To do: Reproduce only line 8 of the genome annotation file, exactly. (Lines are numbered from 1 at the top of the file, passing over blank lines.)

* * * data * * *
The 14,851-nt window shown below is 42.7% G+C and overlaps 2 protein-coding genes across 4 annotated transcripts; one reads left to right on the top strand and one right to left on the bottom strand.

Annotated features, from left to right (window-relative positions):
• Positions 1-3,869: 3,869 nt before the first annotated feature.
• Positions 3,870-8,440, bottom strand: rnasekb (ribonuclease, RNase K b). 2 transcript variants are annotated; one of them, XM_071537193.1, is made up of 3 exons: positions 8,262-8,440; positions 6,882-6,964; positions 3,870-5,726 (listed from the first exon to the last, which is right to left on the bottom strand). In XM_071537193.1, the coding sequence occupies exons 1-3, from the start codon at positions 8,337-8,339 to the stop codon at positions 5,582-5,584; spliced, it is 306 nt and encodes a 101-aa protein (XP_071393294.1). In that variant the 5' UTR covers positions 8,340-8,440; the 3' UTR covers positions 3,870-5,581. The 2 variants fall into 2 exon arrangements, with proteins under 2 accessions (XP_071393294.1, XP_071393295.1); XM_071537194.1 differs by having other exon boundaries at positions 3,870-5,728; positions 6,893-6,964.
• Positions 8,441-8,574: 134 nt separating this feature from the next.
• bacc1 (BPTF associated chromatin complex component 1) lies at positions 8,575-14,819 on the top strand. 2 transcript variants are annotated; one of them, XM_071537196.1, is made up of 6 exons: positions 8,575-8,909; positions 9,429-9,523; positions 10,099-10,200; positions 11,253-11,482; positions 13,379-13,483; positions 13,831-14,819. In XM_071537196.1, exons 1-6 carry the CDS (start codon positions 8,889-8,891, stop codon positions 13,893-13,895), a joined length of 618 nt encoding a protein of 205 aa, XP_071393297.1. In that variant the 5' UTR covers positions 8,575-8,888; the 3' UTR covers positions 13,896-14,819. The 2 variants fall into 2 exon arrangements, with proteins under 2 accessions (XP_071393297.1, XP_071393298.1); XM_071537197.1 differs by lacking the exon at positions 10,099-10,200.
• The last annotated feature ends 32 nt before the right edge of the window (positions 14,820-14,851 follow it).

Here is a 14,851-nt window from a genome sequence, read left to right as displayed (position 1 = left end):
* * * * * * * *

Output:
Here is a 14,851-nt window from a genome sequence, read left to right as displayed (position 1 = left end):